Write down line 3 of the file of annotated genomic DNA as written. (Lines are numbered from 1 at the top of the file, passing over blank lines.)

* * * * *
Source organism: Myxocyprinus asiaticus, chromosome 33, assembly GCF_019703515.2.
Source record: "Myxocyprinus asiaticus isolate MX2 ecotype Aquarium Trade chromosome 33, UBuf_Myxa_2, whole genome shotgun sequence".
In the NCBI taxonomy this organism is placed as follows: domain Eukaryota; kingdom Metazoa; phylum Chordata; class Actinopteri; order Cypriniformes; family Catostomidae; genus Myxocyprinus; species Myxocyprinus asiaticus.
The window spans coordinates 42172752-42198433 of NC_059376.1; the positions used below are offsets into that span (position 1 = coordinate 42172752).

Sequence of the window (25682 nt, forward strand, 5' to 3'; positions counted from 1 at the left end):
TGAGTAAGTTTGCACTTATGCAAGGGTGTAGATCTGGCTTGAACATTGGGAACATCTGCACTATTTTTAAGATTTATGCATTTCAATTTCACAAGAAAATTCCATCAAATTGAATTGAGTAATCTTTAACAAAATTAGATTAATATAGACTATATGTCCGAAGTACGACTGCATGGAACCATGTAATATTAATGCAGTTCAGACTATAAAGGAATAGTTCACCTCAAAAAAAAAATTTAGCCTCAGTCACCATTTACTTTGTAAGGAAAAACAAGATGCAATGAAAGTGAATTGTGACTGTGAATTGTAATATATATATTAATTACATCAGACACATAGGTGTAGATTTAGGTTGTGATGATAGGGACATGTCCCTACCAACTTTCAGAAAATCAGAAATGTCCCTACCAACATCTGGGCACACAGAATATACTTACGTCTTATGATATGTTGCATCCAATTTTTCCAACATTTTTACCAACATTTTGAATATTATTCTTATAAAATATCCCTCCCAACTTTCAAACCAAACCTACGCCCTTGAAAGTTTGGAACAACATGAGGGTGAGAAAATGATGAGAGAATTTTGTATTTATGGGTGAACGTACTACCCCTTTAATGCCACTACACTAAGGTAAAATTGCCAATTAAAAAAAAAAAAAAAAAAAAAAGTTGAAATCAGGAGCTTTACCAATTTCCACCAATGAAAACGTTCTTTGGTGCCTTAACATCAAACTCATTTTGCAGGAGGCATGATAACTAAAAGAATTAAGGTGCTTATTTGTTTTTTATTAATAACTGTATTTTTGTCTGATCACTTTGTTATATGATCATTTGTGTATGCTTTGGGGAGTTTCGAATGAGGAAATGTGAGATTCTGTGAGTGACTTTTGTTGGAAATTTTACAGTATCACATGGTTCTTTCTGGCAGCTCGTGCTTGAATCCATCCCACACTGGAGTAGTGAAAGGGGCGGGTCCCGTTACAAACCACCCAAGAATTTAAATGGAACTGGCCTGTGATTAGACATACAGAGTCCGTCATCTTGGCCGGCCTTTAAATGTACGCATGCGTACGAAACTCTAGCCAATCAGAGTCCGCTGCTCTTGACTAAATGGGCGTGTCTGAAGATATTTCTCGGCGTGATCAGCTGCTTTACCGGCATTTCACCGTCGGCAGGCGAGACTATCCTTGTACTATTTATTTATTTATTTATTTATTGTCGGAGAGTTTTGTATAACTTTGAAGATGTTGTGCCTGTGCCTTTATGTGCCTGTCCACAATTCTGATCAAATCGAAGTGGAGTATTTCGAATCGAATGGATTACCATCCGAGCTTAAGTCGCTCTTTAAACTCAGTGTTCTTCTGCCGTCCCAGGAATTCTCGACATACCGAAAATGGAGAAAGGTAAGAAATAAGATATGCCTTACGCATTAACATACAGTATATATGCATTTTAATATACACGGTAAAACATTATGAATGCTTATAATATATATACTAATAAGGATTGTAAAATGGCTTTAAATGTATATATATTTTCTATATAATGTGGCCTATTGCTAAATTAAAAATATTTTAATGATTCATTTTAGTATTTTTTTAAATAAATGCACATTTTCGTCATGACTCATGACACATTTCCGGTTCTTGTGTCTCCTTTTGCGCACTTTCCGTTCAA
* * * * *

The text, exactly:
In the NCBI taxonomy this organism is placed as follows: domain Eukaryota; kingdom Metazoa; phylum Chordata; class Actinopteri; order Cypriniformes; family Catostomidae; genus Myxocyprinus; species Myxocyprinus asiaticus.